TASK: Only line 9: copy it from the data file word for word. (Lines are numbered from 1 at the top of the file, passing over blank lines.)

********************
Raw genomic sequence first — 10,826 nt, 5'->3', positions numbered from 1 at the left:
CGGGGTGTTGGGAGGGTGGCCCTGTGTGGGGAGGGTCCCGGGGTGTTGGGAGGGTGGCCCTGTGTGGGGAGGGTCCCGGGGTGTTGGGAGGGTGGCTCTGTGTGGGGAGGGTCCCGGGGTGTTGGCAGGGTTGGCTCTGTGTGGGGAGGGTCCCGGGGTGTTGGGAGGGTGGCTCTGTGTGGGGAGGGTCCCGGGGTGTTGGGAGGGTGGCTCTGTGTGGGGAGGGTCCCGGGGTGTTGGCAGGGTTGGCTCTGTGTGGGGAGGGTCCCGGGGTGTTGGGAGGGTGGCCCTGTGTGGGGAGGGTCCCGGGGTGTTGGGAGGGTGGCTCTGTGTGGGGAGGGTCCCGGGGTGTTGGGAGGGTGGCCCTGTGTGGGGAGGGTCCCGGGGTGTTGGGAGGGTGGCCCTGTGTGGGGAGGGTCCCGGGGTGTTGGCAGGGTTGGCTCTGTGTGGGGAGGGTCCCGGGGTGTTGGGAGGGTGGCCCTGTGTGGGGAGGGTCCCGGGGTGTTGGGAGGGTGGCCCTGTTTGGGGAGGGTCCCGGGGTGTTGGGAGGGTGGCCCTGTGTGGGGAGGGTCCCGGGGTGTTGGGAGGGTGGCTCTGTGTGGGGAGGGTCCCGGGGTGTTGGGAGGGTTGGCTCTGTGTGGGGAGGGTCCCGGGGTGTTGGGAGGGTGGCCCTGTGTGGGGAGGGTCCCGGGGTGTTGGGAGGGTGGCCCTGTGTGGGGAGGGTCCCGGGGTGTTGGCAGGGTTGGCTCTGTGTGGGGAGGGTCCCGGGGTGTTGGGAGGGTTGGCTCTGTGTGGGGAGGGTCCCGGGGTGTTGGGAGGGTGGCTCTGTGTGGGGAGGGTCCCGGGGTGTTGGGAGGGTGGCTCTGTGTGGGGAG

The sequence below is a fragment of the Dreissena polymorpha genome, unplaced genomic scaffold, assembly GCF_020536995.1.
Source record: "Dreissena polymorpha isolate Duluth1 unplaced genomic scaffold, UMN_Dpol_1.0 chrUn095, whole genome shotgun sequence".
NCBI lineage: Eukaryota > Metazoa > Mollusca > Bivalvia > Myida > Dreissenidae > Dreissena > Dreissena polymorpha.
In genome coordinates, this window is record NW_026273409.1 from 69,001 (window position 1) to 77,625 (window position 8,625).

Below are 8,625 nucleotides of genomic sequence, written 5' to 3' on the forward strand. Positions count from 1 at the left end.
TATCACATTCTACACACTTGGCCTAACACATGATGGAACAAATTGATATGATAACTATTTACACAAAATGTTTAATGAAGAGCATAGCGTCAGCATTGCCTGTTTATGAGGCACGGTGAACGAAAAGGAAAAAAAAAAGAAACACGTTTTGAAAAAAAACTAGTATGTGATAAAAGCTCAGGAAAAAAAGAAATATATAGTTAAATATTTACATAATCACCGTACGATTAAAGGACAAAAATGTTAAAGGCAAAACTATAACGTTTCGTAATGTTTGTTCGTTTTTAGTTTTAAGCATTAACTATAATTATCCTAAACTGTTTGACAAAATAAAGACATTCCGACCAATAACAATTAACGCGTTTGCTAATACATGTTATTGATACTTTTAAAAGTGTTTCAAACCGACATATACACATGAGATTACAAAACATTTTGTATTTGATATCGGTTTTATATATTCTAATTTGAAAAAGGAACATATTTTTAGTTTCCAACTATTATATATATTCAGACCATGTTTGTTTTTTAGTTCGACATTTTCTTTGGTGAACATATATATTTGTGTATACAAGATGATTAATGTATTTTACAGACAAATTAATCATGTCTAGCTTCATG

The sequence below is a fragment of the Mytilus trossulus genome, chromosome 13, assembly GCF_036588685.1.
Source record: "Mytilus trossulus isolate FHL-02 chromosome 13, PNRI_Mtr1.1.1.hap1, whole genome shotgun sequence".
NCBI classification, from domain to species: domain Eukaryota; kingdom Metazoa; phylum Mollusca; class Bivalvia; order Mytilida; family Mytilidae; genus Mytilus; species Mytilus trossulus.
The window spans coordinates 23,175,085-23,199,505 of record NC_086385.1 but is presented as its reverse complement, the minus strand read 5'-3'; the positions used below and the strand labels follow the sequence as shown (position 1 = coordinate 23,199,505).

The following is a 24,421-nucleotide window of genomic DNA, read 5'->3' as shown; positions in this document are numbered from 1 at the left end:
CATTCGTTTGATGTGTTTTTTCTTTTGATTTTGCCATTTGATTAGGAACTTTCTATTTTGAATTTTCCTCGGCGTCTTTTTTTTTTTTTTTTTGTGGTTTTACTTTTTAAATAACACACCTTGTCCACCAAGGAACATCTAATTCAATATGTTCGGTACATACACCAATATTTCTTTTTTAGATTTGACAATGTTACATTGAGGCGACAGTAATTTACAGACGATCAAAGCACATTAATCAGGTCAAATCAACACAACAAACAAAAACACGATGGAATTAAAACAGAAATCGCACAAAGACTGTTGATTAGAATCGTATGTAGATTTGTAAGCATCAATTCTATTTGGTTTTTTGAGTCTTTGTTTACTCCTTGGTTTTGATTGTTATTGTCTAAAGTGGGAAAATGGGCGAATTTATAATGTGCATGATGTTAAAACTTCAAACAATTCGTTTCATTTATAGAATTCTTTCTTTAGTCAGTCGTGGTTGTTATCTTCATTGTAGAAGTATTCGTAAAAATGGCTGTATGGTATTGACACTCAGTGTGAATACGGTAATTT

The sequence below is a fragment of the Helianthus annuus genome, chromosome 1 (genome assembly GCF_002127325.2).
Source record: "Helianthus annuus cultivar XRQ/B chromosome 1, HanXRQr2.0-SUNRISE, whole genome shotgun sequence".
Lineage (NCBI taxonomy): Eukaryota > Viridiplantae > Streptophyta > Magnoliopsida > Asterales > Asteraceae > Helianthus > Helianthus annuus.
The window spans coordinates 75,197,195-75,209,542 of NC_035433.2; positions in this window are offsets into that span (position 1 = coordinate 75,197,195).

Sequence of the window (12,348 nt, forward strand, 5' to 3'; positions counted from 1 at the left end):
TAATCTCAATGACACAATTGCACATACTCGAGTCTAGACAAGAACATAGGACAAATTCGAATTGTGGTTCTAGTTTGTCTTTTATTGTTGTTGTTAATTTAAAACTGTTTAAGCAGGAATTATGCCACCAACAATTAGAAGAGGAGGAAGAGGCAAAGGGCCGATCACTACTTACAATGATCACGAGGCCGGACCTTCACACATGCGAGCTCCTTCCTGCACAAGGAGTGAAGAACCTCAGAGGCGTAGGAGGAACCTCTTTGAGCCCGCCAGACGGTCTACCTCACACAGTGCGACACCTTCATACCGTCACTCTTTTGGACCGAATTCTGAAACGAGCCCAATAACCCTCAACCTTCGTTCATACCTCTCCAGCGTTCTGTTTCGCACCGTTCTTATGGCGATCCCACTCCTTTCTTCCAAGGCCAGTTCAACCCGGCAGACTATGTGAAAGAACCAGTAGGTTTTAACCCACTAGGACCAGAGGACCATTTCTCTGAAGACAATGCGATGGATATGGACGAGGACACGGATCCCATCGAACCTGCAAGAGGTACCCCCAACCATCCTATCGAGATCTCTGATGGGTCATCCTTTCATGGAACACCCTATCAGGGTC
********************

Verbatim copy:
The sequence below is a fragment of the Mytilus trossulus genome, chromosome 13, assembly GCF_036588685.1.